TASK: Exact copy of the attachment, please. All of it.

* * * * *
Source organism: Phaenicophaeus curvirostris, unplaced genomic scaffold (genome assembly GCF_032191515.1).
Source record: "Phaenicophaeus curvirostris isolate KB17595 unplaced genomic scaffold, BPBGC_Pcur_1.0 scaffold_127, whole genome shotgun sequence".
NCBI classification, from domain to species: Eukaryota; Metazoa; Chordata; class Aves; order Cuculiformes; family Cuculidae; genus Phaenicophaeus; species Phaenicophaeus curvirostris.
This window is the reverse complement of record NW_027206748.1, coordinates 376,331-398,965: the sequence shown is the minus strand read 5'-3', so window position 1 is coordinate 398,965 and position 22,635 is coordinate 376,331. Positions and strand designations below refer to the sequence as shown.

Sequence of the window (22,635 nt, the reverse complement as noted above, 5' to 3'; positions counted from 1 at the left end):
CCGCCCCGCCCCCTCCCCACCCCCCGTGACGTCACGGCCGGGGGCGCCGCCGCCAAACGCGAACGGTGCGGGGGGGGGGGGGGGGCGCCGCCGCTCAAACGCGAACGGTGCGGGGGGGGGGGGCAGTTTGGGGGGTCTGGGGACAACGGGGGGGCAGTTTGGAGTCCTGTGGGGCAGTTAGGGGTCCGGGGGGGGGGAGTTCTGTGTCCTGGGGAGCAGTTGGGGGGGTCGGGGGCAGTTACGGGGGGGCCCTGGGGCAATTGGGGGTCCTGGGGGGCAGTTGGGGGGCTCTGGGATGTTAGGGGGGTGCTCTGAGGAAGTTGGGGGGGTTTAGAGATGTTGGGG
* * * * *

Source organism: Phaenicophaeus curvirostris, unplaced genomic scaffold (genome assembly GCF_032191515.1).
Source record: "Phaenicophaeus curvirostris isolate KB17595 unplaced genomic scaffold, BPBGC_Pcur_1.0 scaffold_127, whole genome shotgun sequence".
NCBI classification, from domain to species: Eukaryota; Metazoa; Chordata; class Aves; order Cuculiformes; family Cuculidae; genus Phaenicophaeus; species Phaenicophaeus curvirostris.
This window is the reverse complement of record NW_027206748.1, coordinates 376,331-398,965: the sequence shown is the minus strand read 5'-3', so window position 1 is coordinate 398,965 and position 22,635 is coordinate 376,331. Positions and strand designations below refer to the sequence as shown.

Sequence of the window (22,635 nt, the reverse complement as noted above, 5' to 3'; positions counted from 1 at the left end):
CCGCCCCGCCCCCTCCCCACCCCCCGTGACGTCACGGCCGGGGGCGCCGCCGCCAAACGCGAACGGTGCGGGGGGGGGGGGGGGGCGCCGCCGCTCAAACGCGAACGGTGCGGGGGGGGGGGGCAGTTTGGGGGGTCTGGGGACAACGGGGGGGCAGTTTGGAGTCCTGTGGGGCAGTTAGGGGTCCGGGGGGGGGGAGTTCTGTGTCCTGGGGAGCAGTTGGGGGGGTCGGGGGCAGTTACGGGGGGGCCCTGGGGCAATTGGGGGTCCTGGGGGGCAGTTGGGGGGCTCTGGGATGTTAGGGGGGTGCTCTGAGGAAGTTGGGGGGGTTTAGAGATGTTGGGG